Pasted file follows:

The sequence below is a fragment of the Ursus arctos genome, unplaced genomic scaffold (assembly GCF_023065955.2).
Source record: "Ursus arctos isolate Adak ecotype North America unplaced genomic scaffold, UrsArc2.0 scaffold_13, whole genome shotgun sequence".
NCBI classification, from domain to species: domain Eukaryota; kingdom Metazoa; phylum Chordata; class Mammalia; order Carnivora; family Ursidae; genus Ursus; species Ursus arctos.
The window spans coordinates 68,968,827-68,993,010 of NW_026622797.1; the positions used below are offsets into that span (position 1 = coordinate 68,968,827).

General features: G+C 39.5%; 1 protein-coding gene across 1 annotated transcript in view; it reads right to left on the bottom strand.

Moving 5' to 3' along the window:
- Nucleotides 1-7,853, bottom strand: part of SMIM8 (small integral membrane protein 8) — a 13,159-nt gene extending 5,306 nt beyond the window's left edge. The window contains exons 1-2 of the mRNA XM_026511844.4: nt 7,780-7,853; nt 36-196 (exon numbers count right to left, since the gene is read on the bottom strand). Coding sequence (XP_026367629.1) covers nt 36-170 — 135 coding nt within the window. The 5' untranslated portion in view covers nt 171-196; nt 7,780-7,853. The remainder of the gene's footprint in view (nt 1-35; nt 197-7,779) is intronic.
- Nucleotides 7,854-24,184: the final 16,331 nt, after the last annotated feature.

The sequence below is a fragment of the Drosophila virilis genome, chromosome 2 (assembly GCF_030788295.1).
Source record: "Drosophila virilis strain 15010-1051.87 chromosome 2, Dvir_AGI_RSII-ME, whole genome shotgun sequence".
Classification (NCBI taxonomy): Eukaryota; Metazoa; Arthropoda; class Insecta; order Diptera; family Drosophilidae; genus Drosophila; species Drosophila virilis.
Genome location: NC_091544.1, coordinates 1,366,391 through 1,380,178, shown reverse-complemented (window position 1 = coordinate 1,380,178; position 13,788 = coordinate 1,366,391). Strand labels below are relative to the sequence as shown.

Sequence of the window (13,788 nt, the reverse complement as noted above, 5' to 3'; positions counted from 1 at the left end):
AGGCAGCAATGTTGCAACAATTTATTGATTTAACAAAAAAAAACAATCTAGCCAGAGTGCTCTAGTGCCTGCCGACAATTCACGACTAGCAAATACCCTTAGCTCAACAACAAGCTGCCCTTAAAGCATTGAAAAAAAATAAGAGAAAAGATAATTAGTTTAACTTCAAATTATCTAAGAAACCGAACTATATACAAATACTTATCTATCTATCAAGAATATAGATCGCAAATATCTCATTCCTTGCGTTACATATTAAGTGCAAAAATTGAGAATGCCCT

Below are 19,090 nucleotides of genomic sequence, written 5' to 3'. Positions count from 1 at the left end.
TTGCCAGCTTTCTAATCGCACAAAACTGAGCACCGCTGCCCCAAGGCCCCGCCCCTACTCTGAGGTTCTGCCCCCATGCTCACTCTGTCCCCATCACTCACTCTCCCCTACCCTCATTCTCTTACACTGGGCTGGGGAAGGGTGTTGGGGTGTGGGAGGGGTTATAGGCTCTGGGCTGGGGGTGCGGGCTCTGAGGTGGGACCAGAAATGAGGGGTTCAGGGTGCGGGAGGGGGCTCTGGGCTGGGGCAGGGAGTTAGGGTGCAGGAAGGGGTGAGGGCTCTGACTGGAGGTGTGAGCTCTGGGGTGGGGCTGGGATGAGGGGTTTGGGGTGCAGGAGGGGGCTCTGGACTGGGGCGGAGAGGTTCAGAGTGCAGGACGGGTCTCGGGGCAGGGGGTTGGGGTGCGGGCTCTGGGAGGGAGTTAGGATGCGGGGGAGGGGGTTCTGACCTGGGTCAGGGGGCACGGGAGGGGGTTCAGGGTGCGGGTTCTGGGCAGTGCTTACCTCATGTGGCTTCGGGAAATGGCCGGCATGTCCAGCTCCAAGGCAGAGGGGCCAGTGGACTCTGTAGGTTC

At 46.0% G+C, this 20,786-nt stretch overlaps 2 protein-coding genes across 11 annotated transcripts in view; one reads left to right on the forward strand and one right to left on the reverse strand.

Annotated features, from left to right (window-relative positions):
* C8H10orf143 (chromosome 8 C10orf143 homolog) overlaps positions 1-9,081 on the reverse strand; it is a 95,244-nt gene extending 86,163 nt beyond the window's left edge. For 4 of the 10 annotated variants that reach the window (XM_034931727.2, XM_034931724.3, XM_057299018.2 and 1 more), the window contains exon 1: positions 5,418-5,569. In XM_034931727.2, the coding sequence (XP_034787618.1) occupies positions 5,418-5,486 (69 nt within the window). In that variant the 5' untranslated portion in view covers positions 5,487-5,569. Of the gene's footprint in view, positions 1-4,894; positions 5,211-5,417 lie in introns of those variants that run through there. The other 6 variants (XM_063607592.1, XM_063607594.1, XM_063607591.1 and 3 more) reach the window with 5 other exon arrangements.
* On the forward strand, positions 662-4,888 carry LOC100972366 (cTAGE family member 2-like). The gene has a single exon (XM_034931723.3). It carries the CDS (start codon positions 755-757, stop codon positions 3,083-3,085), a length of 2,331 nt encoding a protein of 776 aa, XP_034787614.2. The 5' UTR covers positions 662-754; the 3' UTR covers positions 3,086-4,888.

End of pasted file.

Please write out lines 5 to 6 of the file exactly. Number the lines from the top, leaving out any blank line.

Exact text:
General features: G+C 39.5%; 1 protein-coding gene across 1 annotated transcript in view; it reads right to left on the bottom strand.

Moving 5' to 3' along the window: